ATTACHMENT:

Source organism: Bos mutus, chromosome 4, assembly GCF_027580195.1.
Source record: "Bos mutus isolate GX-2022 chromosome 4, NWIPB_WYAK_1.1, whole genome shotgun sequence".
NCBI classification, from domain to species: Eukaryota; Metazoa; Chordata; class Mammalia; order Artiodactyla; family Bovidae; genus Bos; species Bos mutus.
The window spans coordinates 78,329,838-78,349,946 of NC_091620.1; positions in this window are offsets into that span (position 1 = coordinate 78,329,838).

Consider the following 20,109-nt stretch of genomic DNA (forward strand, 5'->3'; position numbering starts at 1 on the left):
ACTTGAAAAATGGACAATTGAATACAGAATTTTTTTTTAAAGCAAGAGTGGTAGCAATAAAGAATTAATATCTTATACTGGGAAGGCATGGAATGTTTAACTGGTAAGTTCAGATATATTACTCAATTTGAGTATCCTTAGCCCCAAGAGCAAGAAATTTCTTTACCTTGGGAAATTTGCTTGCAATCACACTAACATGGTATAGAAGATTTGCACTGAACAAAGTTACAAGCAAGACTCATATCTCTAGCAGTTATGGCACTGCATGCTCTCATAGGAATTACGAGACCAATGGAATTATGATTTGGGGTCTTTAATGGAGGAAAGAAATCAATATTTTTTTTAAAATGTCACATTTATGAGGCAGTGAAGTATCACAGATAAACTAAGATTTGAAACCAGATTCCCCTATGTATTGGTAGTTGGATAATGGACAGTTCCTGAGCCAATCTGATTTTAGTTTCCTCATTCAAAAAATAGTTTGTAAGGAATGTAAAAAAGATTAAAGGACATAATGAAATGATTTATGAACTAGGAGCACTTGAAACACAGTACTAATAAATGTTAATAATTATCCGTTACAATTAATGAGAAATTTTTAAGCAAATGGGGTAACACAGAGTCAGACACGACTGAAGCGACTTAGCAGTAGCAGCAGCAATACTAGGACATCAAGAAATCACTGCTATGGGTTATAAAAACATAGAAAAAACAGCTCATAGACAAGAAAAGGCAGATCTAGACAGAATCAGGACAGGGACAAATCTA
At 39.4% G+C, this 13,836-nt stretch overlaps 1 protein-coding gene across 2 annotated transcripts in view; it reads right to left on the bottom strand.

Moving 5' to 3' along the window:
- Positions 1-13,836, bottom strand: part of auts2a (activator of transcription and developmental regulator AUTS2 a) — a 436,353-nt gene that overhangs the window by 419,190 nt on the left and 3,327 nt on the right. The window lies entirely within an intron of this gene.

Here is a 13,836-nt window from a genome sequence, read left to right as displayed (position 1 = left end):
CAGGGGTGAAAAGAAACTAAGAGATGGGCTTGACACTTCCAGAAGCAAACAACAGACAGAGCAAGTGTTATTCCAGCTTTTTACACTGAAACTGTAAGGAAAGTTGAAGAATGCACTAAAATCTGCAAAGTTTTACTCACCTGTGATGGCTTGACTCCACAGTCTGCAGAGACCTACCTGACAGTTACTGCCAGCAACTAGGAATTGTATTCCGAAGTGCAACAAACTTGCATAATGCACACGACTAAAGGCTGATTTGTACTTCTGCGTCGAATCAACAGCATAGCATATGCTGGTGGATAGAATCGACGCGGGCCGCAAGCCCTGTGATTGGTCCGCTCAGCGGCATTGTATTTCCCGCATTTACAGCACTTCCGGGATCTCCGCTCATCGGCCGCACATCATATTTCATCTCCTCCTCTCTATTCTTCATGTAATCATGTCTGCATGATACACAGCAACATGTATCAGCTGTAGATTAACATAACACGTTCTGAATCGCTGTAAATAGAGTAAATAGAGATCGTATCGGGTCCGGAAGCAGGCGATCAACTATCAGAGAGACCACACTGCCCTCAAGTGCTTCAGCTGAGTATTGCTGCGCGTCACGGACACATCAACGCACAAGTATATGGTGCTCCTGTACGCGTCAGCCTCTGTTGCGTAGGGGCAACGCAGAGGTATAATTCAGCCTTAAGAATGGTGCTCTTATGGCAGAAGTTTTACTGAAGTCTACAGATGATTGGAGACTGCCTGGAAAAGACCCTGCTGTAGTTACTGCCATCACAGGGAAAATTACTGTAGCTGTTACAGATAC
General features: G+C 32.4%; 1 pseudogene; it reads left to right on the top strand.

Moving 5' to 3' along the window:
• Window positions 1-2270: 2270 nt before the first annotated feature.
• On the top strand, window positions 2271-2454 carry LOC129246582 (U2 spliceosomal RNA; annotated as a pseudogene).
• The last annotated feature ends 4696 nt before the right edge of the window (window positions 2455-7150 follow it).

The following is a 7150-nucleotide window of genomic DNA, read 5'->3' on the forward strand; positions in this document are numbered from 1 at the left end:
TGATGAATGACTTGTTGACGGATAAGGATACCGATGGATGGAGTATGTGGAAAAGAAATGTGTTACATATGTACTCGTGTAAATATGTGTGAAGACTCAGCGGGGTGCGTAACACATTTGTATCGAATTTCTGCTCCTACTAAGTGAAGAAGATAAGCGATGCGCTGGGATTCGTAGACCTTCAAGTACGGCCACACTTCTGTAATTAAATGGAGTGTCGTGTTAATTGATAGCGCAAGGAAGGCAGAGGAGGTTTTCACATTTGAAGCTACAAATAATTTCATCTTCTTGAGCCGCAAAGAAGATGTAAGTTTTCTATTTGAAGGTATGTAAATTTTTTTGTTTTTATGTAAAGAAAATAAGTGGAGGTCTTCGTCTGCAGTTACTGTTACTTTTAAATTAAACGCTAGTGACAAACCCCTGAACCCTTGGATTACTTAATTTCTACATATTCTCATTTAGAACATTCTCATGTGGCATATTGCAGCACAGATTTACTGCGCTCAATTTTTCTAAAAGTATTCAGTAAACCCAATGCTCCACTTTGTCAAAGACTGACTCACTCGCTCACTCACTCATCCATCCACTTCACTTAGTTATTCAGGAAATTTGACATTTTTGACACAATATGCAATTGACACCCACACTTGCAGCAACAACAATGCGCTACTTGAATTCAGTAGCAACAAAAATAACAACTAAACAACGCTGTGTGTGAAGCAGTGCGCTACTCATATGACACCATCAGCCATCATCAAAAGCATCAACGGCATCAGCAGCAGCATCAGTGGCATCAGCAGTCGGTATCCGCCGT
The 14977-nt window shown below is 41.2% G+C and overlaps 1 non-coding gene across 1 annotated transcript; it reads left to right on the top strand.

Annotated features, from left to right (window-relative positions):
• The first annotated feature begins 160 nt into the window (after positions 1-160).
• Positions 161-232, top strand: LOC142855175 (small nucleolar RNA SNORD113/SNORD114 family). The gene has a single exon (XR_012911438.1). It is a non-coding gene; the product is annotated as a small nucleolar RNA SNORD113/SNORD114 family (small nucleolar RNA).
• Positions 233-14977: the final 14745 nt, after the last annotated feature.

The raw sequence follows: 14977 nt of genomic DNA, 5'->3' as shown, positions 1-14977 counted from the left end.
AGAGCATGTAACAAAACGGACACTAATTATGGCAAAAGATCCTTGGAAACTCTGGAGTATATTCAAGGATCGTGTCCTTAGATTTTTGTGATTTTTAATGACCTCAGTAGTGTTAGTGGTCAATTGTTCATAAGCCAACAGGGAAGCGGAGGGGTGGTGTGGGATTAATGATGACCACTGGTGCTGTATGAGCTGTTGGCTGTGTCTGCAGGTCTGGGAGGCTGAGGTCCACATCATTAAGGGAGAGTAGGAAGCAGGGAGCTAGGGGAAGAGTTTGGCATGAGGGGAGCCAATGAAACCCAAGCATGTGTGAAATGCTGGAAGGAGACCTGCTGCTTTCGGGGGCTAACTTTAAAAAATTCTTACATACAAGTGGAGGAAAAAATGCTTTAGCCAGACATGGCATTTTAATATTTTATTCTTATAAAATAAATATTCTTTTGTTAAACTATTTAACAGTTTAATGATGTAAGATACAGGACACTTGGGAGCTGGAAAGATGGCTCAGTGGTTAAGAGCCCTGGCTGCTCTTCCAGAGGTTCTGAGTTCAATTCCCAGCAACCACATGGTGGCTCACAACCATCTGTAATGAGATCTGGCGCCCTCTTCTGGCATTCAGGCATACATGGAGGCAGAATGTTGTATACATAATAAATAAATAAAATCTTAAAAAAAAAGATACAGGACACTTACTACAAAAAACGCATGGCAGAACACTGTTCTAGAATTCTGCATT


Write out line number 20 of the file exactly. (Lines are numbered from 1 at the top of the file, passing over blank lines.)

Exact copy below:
Annotated features, from left to right (window-relative positions):